Do not give your worries to other people, even if they have the same condition. It may harm them. Keep them in your mouth, a list under your tongue. Choose a water-soluble paper, flavored ink, let them coat your dry mouth, slide down your throat before you speak.
Tell your doctor if you taste feathers where you shouldn’t, if your shoulder blades hurt from the imperative of wings. Tell your doctor if you experience any unusual birdness of body: an abnormally fast heartbeat, flitting muscle movement, a hollowness of bones. Tell your doctor if the air around you is suddenly sweeter than anything you have ever experienced—sweeter than your first kiss with the first girl you whole-heartedly loved, sweeter than five-year-old fingers sticky with spun sugar, sweeter than the last day you woke up feeling alive. Tell your doctor if you dream of flight.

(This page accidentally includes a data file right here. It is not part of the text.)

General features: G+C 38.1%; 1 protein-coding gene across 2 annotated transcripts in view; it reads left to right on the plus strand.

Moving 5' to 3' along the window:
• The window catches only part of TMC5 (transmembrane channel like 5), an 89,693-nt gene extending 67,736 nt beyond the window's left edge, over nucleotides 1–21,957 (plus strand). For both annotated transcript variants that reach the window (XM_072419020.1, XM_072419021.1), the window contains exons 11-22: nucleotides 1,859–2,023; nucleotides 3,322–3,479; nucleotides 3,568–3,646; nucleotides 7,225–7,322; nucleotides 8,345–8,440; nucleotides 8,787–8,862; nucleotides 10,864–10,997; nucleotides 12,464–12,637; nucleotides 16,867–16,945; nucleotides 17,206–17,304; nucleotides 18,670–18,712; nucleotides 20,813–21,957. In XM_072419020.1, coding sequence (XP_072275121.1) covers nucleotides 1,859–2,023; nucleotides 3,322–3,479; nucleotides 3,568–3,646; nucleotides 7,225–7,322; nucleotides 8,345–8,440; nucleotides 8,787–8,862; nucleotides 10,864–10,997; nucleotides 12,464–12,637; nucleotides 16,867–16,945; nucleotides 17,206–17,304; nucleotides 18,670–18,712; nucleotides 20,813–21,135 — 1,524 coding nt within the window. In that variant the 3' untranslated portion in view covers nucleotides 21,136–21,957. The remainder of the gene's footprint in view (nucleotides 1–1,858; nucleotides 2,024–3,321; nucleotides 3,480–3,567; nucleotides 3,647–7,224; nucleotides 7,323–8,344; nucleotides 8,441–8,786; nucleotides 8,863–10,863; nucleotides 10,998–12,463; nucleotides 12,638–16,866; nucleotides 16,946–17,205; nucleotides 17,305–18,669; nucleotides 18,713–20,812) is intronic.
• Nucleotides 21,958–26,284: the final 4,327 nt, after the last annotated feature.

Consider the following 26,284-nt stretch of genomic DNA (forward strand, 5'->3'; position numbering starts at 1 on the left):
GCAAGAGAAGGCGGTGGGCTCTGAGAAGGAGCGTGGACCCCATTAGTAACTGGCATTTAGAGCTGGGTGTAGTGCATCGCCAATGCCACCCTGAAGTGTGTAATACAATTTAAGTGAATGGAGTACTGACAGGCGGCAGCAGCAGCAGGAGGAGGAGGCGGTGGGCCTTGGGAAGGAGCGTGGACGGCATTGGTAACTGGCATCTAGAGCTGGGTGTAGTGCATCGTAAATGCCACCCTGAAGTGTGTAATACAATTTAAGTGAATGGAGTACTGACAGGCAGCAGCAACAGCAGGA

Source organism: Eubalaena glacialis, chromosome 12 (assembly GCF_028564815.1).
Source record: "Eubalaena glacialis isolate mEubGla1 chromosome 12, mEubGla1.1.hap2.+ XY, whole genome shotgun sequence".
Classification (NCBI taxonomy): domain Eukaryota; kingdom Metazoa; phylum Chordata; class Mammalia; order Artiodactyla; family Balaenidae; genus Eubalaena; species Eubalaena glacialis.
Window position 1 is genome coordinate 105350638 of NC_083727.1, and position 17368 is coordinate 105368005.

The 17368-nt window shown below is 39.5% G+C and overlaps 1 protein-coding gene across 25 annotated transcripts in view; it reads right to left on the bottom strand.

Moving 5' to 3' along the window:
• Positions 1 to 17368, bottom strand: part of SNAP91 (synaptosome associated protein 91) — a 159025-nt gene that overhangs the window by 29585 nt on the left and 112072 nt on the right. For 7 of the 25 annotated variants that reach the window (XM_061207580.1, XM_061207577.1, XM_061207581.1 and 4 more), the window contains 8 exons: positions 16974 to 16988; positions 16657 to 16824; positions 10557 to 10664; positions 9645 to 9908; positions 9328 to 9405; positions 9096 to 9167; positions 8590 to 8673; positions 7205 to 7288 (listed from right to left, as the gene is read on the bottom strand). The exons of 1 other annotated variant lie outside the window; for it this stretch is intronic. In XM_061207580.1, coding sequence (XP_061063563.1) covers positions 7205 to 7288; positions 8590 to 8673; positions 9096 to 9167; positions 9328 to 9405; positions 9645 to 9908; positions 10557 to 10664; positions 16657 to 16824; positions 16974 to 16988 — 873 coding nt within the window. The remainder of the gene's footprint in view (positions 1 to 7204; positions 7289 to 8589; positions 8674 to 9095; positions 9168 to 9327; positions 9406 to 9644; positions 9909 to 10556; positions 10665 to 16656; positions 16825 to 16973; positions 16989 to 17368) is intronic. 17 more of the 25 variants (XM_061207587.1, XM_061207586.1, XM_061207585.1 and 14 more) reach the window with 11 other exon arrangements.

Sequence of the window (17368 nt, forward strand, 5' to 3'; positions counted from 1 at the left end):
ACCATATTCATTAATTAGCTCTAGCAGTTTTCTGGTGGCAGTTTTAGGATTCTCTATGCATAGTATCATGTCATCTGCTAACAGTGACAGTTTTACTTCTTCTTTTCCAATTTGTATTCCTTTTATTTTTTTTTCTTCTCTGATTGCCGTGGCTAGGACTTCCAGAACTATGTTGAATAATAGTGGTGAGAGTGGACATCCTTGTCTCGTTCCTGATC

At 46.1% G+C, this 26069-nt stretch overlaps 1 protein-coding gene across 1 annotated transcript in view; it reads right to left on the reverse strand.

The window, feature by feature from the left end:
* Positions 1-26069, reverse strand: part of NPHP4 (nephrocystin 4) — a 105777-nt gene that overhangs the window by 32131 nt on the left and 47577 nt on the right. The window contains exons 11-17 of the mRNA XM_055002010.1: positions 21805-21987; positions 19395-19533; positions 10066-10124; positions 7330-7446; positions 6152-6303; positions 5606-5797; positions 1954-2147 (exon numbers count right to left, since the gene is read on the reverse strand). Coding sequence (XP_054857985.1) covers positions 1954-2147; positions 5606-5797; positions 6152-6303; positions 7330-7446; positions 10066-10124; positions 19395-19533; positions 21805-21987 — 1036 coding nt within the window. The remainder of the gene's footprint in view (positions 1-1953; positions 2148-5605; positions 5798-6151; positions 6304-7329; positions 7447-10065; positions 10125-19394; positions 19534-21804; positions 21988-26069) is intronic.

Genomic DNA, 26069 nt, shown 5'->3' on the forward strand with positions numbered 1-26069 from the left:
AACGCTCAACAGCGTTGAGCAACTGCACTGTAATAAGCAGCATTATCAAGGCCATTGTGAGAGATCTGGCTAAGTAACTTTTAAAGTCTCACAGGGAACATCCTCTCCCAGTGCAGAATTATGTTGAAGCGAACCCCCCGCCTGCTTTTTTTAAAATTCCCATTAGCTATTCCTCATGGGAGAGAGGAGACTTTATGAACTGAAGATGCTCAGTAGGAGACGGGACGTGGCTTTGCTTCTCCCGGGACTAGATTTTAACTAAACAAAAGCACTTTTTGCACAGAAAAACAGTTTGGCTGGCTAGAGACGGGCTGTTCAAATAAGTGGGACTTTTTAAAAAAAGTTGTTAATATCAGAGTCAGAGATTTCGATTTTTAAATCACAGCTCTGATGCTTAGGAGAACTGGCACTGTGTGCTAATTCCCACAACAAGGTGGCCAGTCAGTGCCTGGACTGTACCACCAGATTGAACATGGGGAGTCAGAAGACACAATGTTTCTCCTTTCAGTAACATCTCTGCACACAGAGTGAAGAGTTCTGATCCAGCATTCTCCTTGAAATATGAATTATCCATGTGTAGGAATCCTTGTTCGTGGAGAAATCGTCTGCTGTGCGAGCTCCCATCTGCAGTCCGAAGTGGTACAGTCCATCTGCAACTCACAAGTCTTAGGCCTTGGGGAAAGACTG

It is normal to experience side effects. To feel warfare in your blood. Remind yourself that this is for the better. That you are getting better. Write it on your skin in pastel purple, in the softest of ink. Read yourself with care. Remind yourself again. Remind yourself each time your worries are refilled.
Poem borrows language from a medication guide for sertraline hydrochloride. The second stanzagraph features a line from “Ordeal” by Nina Cassian.